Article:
UD researcher’s work addresses water contamination
The Environmental Protection Agency sought public input last summer on several options for possible regulation of the drinking water contaminant perchlorate.
The substance used in rocket propellants and fireworks has been shown to affect thyroid function. According to the EPA, perchlorate has been found in public drinking water systems to the degree that it presents a “public health concern.”
Delaware Public Media’s Sophia Schmidt talks with an environmental engineer at the University of Delaware about technology he has developed to remove this emerging contaminant from drinking water.
Dr. C.P. Huang is a professor in UD’s Department of Civil and Environmental Engineering.
He has been studying ways to remove perchlorate from drinking water for years, and recently patented a membrane that selectively filters perchlorate from water. He is also working to patent a second process that breaks perchlorate down into less toxic chloride ions.
Huang says the technology — which uses a low-voltage electrical current— is not expensive. “The technology can be employed at medium to small-scale water treatment plant,” he said.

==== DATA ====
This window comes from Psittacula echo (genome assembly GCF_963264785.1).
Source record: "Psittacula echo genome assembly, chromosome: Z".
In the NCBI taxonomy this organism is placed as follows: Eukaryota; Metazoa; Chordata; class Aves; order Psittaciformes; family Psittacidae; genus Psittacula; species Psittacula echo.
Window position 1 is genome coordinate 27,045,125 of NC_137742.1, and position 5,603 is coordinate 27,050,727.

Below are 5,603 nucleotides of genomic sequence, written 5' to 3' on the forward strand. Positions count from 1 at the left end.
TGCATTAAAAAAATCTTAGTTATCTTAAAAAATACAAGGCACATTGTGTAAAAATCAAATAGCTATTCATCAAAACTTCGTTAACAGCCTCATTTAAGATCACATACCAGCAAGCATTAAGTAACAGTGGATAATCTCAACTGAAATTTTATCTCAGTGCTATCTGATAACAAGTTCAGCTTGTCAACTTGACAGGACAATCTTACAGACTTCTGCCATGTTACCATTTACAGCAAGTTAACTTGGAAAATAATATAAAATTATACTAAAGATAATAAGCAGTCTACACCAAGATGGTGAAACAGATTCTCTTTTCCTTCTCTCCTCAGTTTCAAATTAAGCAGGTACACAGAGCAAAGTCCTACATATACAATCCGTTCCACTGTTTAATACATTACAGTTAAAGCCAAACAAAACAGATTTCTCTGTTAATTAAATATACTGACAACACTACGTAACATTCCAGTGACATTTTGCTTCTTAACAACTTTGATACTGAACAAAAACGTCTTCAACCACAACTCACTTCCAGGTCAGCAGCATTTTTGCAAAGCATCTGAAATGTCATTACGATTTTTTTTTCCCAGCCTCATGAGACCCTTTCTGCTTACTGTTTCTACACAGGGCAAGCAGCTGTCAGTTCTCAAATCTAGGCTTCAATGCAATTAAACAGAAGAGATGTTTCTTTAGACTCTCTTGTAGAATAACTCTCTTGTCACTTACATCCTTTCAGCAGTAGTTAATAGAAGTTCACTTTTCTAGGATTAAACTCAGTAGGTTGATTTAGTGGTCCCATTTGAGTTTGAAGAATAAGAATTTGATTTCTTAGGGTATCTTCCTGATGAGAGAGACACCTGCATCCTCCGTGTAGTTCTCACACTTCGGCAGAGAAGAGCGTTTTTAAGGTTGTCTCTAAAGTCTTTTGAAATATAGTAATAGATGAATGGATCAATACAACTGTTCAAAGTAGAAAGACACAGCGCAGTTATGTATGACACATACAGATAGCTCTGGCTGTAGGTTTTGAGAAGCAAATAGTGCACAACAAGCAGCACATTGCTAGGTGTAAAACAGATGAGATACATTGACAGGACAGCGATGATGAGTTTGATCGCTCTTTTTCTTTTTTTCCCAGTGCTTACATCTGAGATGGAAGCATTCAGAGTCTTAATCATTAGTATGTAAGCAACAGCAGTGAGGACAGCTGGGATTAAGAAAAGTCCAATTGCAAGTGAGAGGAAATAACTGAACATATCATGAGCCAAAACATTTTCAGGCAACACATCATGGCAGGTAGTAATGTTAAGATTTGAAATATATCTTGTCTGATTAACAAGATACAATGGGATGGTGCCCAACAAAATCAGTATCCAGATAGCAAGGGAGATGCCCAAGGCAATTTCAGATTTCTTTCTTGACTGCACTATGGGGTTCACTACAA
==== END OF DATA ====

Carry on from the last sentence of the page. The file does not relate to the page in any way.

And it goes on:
Huang says 90 percent of perchlorate contamination comes from the defense industry. “They use the ammonium perchlorate as a rocket fuel. If the fuel expires, then usually, [it was] just all day open dumping,” he said. “We thought it was not very toxic or not very harmful chemicals.”
Huang says perchlorate contamination is not widespread throughout the U.S. “It’s only in local regions — Arizona, California, in the Southwest and in Northeast U.S.A.— [where there is] a relative high concentration of perchlorate in groundwater or in service water. But it’s not at a dangerous [or] alarming level.”
Huang notes perchlorate has not been found in drinking water in Delaware.